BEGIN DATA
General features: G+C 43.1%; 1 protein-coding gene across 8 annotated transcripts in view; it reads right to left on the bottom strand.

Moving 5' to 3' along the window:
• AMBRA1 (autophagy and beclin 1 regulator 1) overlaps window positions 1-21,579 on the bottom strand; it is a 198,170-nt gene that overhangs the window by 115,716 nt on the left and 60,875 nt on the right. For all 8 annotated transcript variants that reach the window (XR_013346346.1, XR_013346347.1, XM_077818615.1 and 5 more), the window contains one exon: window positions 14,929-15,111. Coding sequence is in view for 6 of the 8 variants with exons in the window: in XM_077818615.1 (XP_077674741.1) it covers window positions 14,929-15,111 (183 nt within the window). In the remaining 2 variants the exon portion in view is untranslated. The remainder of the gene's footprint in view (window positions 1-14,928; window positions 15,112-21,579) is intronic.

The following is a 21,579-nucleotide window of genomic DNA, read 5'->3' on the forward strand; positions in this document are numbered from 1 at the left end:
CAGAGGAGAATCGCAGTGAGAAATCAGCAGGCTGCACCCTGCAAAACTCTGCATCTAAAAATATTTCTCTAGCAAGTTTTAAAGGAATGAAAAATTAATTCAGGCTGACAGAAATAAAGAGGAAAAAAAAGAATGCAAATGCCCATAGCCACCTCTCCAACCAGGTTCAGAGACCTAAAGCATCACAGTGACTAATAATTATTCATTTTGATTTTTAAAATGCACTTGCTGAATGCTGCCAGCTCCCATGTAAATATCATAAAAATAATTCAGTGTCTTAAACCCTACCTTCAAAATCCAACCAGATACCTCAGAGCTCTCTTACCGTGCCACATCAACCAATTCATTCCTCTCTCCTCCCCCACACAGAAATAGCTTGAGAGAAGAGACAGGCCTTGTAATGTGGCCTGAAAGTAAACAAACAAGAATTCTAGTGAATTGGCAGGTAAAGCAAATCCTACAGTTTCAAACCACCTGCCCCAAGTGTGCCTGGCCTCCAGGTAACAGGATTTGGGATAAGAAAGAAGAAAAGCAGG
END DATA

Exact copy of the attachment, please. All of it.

General features: G+C 43.1%; 1 protein-coding gene across 8 annotated transcripts in view; it reads right to left on the bottom strand.

Moving 5' to 3' along the window:
• AMBRA1 (autophagy and beclin 1 regulator 1) overlaps window positions 1-21,579 on the bottom strand; it is a 198,170-nt gene that overhangs the window by 115,716 nt on the left and 60,875 nt on the right. For all 8 annotated transcript variants that reach the window (XR_013346346.1, XR_013346347.1, XM_077818615.1 and 5 more), the window contains one exon: window positions 14,929-15,111. Coding sequence is in view for 6 of the 8 variants with exons in the window: in XM_077818615.1 (XP_077674741.1) it covers window positions 14,929-15,111 (183 nt within the window). In the remaining 2 variants the exon portion in view is untranslated. The remainder of the gene's footprint in view (window positions 1-14,928; window positions 15,112-21,579) is intronic.

The following is a 21,579-nucleotide window of genomic DNA, read 5'->3' on the forward strand; positions in this document are numbered from 1 at the left end:
CAGAGGAGAATCGCAGTGAGAAATCAGCAGGCTGCACCCTGCAAAACTCTGCATCTAAAAATATTTCTCTAGCAAGTTTTAAAGGAATGAAAAATTAATTCAGGCTGACAGAAATAAAGAGGAAAAAAAAGAATGCAAATGCCCATAGCCACCTCTCCAACCAGGTTCAGAGACCTAAAGCATCACAGTGACTAATAATTATTCATTTTGATTTTTAAAATGCACTTGCTGAATGCTGCCAGCTCCCATGTAAATATCATAAAAATAATTCAGTGTCTTAAACCCTACCTTCAAAATCCAACCAGATACCTCAGAGCTCTCTTACCGTGCCACATCAACCAATTCATTCCTCTCTCCTCCCCCACACAGAAATAGCTTGAGAGAAGAGACAGGCCTTGTAATGTGGCCTGAAAGTAAACAAACAAGAATTCTAGTGAATTGGCAGGTAAAGCAAATCCTACAGTTTCAAACCACCTGCCCCAAGTGTGCCTGGCCTCCAGGTAACAGGATTTGGGATAAGAAAGAAGAAAAGCAGG